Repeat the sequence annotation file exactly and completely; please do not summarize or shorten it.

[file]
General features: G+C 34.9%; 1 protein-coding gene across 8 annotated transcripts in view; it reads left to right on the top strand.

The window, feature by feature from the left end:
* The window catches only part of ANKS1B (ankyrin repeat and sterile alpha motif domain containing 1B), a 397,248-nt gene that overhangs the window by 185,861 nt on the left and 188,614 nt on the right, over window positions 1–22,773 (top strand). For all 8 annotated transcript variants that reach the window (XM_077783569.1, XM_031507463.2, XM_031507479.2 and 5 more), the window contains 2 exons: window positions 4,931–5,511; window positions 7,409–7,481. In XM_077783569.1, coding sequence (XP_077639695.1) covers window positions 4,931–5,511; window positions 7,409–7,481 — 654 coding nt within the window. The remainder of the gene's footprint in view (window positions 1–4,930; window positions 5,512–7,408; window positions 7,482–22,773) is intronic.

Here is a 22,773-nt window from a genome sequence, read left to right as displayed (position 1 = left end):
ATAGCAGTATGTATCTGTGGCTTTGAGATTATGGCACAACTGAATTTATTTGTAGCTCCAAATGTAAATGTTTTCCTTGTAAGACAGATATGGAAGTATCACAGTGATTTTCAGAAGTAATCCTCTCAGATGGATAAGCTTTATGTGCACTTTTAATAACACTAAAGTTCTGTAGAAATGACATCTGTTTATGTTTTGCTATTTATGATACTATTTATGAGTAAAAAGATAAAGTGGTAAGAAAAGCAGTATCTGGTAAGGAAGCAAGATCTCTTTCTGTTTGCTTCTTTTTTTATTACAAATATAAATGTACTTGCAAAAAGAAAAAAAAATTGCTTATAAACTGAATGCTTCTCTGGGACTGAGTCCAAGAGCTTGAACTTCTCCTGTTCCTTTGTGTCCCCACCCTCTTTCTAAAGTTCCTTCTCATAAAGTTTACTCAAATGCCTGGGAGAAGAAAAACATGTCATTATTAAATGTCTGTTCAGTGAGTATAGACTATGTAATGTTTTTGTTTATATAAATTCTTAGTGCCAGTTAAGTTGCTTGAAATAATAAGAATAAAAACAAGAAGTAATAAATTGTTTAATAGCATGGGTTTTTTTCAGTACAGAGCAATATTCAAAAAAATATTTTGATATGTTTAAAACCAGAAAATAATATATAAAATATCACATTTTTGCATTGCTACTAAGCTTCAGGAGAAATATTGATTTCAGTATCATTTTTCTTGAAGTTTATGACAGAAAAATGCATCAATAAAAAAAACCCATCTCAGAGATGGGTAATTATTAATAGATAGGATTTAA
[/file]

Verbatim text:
General features: G+C 34.9%; 1 protein-coding gene across 8 annotated transcripts in view; it reads left to right on the top strand.

The window, feature by feature from the left end:
* The window catches only part of ANKS1B (ankyrin repeat and sterile alpha motif domain containing 1B), a 397,248-nt gene that overhangs the window by 185,861 nt on the left and 188,614 nt on the right, over window positions 1–22,773 (top strand). For all 8 annotated transcript variants that reach the window (XM_077783569.1, XM_031507463.2, XM_031507479.2 and 5 more), the window contains 2 exons: window positions 4,931–5,511; window positions 7,409–7,481. In XM_077783569.1, coding sequence (XP_077639695.1) covers window positions 4,931–5,511; window positions 7,409–7,481 — 654 coding nt within the window. The remainder of the gene's footprint in view (window positions 1–4,930; window positions 5,512–7,408; window positions 7,482–22,773) is intronic.

Here is a 22,773-nt window from a genome sequence, read left to right as displayed (position 1 = left end):
ATAGCAGTATGTATCTGTGGCTTTGAGATTATGGCACAACTGAATTTATTTGTAGCTCCAAATGTAAATGTTTTCCTTGTAAGACAGATATGGAAGTATCACAGTGATTTTCAGAAGTAATCCTCTCAGATGGATAAGCTTTATGTGCACTTTTAATAACACTAAAGTTCTGTAGAAATGACATCTGTTTATGTTTTGCTATTTATGATACTATTTATGAGTAAAAAGATAAAGTGGTAAGAAAAGCAGTATCTGGTAAGGAAGCAAGATCTCTTTCTGTTTGCTTCTTTTTTTATTACAAATATAAATGTACTTGCAAAAAGAAAAAAAAATTGCTTATAAACTGAATGCTTCTCTGGGACTGAGTCCAAGAGCTTGAACTTCTCCTGTTCCTTTGTGTCCCCACCCTCTTTCTAAAGTTCCTTCTCATAAAGTTTACTCAAATGCCTGGGAGAAGAAAAACATGTCATTATTAAATGTCTGTTCAGTGAGTATAGACTATGTAATGTTTTTGTTTATATAAATTCTTAGTGCCAGTTAAGTTGCTTGAAATAATAAGAATAAAAACAAGAAGTAATAAATTGTTTAATAGCATGGGTTTTTTTCAGTACAGAGCAATATTCAAAAAAATATTTTGATATGTTTAAAACCAGAAAATAATATATAAAATATCACATTTTTGCATTGCTACTAAGCTTCAGGAGAAATATTGATTTCAGTATCATTTTTCTTGAAGTTTATGACAGAAAAATGCATCAATAAAAAAAACCCATCTCAGAGATGGGTAATTATTAATAGATAGGATTTAA